An appreciation of DH de Silva
By Michael Roberts | May 12, 2014
Hema de Silva was my skipper, a compatriot in cricketing arms and a pal — a true mate in the best Australian sense of the term. He is known in the Lankan cricketing world as "DH." But, to me and others at Ramanathan Hall in Peradeniya University, he was "Hema." He remains Hema.
Our association did not quite begin that way. As a fresher in the Aloysian cricket team at Galle I faced him as opponent, the captain of Mahinda. I dropped him at third slip off Vernon Regis; but, if my memory serves me right, ran him out with a direct hit from fine leg after Percy Amendra had glanced the ball from a spin-bowler and I ran from first slip and threw the ball as I turned — with the angle and distance of my run indicating the direction and length required. Later he returned the ‘favour’, getting me out caught and bowled after I made 65 runs.
A year or so later in 1957, when the University authorities assigned me to Ramanathan Hall, there was Hema as skipper of both the Rāmanathan and Peradeniya teams. As Daya Sahabandu, the left-arm spinner for Nomads and All-Ceylon, recently told the Sri Lankan world on television, "DH" was the best captain he ever played under. At Peradeniya, however, we were mates and colleagues in arms — not only in the Peradeniya team, but also in the blood matches between halls as Ramanathan Hall fronted up against Arunachalam, Marrs, et cetera.
University cricket in the 1950s and 1960s was of a high standard. We were just one University then, the University of Ceylon. The full University team playing in the Sara Trophy, the top league in Ceylon, was dominated by medicoes and the Colombo lot. Peradeniya players had little chance of breaking into the XI during the 1950s, unless they had achieved repute as good schoolboy cricketers at one of the Colombo schools or Trinity or St. Anthony’s. Hema had the guts and determination to break that privileged circle by camping out in Colombo during the holidays and muscling his way into the side. When HIK Fernando, who played as wicket-keeper batsman for Ceylon, became captain the mateship between Hema and HIK enabled Hema to encourage the Colombo circle to open up opportunities for Peradeniya players.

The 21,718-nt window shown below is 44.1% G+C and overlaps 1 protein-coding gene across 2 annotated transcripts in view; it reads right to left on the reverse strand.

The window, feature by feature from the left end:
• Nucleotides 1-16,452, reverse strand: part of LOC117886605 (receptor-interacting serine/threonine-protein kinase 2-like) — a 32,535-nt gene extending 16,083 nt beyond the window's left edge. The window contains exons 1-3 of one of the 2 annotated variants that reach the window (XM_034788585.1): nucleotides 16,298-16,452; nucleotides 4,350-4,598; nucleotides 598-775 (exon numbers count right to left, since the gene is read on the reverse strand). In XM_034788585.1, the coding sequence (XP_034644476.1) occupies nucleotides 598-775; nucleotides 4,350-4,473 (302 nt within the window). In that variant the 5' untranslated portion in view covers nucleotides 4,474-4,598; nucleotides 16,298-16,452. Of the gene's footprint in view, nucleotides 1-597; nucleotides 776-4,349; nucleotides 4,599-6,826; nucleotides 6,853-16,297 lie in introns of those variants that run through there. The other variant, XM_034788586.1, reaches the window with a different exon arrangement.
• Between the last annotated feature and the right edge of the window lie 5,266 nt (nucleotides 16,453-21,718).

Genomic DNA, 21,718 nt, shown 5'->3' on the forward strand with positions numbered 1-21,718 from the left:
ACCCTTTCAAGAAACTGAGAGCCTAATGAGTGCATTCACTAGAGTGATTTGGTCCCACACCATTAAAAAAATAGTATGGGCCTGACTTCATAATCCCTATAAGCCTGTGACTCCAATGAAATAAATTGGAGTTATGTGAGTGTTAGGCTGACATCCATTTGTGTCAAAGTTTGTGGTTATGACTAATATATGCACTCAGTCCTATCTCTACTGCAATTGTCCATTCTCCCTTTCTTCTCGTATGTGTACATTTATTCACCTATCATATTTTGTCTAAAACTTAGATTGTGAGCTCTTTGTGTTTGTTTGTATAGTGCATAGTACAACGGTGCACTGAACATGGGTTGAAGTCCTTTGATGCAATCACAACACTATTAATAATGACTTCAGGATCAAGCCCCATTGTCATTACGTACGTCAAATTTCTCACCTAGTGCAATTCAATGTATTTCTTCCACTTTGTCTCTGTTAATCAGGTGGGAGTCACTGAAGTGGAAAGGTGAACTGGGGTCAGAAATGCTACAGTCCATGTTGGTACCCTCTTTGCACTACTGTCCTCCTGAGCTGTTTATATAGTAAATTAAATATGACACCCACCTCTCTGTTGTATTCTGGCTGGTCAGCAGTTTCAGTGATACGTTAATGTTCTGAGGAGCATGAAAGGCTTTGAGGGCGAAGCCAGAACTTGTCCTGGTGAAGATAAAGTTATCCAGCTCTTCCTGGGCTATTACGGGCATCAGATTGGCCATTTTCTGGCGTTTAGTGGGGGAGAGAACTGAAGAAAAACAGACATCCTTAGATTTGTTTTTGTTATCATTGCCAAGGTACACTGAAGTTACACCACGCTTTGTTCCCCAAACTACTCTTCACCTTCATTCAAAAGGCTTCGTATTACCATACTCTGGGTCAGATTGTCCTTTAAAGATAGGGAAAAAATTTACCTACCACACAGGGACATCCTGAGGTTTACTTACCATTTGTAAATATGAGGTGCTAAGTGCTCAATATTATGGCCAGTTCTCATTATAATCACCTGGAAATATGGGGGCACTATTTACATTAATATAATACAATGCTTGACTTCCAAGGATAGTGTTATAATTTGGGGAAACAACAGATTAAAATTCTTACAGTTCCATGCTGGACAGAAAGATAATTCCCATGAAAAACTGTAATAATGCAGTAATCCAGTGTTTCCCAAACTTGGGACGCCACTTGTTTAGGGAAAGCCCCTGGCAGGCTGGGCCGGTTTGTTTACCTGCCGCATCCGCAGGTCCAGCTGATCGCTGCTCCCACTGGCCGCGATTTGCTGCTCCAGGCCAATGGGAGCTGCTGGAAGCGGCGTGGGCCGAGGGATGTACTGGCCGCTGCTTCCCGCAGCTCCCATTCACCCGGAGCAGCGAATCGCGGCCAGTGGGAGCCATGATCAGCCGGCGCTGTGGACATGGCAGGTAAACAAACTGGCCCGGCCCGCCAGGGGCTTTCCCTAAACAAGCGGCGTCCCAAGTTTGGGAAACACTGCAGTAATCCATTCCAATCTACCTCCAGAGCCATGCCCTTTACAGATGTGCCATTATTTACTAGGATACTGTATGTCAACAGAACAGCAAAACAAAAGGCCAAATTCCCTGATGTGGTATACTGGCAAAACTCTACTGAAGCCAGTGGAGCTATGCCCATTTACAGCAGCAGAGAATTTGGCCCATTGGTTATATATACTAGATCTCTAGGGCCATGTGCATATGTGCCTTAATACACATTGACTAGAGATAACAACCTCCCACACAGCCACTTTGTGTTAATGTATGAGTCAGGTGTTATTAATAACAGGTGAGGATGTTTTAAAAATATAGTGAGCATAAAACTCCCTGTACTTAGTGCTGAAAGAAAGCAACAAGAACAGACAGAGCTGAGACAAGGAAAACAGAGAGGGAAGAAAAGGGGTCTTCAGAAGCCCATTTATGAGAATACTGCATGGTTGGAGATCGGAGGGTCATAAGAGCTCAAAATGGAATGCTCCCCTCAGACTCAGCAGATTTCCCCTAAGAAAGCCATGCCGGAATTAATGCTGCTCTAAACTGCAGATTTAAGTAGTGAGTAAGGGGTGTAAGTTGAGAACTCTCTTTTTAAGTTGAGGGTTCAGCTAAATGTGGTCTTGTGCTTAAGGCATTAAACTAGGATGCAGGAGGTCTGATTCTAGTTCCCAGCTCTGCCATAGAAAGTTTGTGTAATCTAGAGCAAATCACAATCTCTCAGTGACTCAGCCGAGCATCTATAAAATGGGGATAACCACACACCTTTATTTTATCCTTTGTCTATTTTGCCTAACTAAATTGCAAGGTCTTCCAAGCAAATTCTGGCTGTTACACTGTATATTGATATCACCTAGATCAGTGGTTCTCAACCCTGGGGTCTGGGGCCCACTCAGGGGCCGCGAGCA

Those who know and love their cricket will affirm that Hema was a cricketing technician who studied the art of batting, guided by Clem Hill’s book and his own studious observations. This astuteness he extended to his captaincy, deciphering weaknesses and asking his bowlers to work to a specific plan of attack for each opponent. This is what modern cricketing sides pursue now — aided by whizzie modern technology. On the odd occasion Hema worked this analytical art as a bowler himself: I recall one magic moment when Peradeniya were skittled out for a low score by a top SSC side at our home grounds one atmosphere-laden day; but then responded strongly to effect a great win — led by Hema who ran through that side with his medium pace dibbly-dobblies. Memories flood do they not when us cricketers traverse the past!
Hema was yet more: a cricketing enthusiast of unlimited intensity and commitment, whose relationships were also spiced with a touch of humour. This enthusiasm waned when confronted with university-exams, but he lasted the course in Sociology Honours and eventually secured employment at the Colombo Municipality, where he promptly built up the Nomads Cricket Club team as a formidable body in Sara trophy cricket by hiring several cricketers into municipal service.
He was later transferred to Kandy as Municipal Commissioner. Here, he applied his analytical mind to the study of both table tennis and tennis, while yet maintaining an interest in cricket. He became a tennis coach and one Miss Saranga Sangakkara (b. 1976) was a beneficiary — even moving on to represent Sri Lanka at tennis in the 1990s.
This forensic skill and enthusiasm made for a deep friendship with another mind of the same order, that of Kshema Sangakkara, a lawyer of some consequence in the Kandy bar and a student of cricket himself. It follows that young Kumar Sangakkara, Saranga’s younger brother, also received the benefit of Hema’s advice in cricket and tennis. The relationship between the two families, Hema and Sujātha de Silva and Kshema and Kumari Sangakkara, flowered to the point that the Sangakkaras stayed with the Jayaweera (Sujatha’s lineage) and de Silva kinfolk when they toured England to watch their son playing for Sri Lanka in 2002. The depth of connection was deep enough for Kumar to refer sadly to DH’s death when he was interviewed recently (2014) at Durham in England and to mark the latter’s influence on his career.